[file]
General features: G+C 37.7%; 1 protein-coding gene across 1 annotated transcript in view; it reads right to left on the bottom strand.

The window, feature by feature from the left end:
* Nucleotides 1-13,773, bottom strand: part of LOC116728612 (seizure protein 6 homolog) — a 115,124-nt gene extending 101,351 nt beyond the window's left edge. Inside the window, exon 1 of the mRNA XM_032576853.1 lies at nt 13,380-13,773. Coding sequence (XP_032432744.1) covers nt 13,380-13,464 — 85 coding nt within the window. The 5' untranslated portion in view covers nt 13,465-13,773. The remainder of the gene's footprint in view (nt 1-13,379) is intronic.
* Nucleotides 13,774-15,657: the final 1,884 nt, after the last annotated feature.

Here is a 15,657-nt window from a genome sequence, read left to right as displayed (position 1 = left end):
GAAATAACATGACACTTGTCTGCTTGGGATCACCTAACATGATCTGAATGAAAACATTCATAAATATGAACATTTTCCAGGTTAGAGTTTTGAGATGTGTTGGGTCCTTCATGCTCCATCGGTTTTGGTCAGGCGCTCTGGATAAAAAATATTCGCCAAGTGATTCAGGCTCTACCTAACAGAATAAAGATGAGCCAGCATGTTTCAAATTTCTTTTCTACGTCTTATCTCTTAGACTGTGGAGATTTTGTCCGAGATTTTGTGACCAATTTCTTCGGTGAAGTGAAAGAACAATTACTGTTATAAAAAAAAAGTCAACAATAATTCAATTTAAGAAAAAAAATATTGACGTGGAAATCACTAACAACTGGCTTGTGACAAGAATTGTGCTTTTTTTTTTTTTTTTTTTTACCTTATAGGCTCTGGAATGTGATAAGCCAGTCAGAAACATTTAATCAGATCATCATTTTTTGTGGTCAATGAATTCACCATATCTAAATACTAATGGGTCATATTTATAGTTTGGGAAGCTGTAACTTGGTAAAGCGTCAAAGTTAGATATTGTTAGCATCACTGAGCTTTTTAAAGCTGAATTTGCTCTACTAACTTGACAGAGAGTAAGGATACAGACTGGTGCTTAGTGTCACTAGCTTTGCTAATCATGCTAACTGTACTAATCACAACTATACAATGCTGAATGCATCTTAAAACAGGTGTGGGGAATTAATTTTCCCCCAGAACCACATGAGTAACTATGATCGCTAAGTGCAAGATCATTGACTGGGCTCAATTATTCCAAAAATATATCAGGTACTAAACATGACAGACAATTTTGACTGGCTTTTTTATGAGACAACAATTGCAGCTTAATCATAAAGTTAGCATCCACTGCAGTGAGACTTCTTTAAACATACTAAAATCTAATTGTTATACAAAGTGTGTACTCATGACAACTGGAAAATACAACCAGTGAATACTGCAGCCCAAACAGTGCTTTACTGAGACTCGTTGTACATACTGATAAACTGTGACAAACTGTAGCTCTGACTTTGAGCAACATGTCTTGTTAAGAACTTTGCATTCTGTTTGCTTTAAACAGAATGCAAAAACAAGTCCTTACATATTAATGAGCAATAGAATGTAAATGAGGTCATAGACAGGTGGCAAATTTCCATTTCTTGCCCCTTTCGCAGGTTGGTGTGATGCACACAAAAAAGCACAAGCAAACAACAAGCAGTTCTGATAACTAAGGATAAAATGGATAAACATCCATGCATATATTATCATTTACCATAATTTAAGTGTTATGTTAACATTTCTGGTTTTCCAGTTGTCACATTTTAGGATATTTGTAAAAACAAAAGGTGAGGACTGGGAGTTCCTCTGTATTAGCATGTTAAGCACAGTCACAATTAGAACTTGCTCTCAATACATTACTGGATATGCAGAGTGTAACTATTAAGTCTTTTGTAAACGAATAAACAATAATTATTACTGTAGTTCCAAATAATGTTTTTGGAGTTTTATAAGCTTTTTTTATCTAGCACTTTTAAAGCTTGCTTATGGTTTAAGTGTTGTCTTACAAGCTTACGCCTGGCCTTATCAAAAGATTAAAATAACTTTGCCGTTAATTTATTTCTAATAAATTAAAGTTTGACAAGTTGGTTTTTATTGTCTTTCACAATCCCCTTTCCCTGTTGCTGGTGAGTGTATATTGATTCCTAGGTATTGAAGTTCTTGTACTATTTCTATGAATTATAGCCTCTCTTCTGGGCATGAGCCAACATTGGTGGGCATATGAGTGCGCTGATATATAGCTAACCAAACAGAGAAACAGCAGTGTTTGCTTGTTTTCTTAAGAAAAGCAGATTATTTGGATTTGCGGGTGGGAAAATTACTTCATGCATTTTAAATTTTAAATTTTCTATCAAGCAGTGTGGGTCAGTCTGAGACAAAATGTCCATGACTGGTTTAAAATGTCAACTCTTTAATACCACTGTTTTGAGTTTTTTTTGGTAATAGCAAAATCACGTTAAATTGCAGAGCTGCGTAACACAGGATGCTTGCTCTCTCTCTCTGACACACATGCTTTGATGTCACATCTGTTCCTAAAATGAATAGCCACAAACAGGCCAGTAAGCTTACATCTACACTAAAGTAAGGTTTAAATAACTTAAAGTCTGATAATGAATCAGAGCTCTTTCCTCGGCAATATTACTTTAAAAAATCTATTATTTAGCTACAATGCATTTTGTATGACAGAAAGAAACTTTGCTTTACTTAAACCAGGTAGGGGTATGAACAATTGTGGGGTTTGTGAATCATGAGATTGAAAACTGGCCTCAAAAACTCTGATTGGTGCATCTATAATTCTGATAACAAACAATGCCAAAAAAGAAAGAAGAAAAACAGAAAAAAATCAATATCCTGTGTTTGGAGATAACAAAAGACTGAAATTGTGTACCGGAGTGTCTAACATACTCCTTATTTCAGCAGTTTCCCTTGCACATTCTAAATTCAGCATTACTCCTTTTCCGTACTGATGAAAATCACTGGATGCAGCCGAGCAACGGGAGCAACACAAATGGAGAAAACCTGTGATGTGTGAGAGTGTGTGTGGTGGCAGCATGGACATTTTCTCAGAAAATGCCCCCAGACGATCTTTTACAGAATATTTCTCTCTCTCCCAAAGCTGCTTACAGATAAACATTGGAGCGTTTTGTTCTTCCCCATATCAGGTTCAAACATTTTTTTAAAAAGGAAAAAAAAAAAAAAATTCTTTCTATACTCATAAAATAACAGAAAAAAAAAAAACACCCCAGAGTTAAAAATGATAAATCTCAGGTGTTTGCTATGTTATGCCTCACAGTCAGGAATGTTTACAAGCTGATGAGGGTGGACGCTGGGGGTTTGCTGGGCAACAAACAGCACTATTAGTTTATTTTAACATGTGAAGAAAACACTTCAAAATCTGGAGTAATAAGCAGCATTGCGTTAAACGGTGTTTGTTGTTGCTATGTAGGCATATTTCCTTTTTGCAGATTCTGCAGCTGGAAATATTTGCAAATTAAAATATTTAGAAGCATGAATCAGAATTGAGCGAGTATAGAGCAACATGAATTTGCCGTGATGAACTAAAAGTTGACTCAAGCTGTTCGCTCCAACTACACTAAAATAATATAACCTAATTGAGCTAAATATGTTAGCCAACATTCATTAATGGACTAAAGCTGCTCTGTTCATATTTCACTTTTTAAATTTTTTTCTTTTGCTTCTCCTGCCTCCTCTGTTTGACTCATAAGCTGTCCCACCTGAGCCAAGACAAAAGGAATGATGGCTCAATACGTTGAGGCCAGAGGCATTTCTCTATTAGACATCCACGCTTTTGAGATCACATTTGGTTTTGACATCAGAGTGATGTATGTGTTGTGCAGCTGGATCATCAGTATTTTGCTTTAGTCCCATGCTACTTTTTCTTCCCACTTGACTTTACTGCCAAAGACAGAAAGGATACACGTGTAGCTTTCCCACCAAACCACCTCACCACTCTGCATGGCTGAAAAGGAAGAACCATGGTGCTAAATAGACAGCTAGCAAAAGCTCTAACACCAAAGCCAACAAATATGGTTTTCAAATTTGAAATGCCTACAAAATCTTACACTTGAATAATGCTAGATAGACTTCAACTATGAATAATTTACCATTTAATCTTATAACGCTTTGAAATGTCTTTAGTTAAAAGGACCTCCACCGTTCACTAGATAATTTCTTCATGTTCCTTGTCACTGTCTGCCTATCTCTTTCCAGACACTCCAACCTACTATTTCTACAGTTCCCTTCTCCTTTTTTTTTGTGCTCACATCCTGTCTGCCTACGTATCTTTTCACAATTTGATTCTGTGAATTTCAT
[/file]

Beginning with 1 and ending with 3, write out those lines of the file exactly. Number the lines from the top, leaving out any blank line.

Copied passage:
General features: G+C 37.7%; 1 protein-coding gene across 1 annotated transcript in view; it reads right to left on the bottom strand.

The window, feature by feature from the left end:
* Nucleotides 1-13,773, bottom strand: part of LOC116728612 (seizure protein 6 homolog) — a 115,124-nt gene extending 101,351 nt beyond the window's left edge. Inside the window, exon 1 of the mRNA XM_032576853.1 lies at nt 13,380-13,773. Coding sequence (XP_032432744.1) covers nt 13,380-13,464 — 85 coding nt within the window. The 5' untranslated portion in view covers nt 13,465-13,773. The remainder of the gene's footprint in view (nt 1-13,379) is intronic.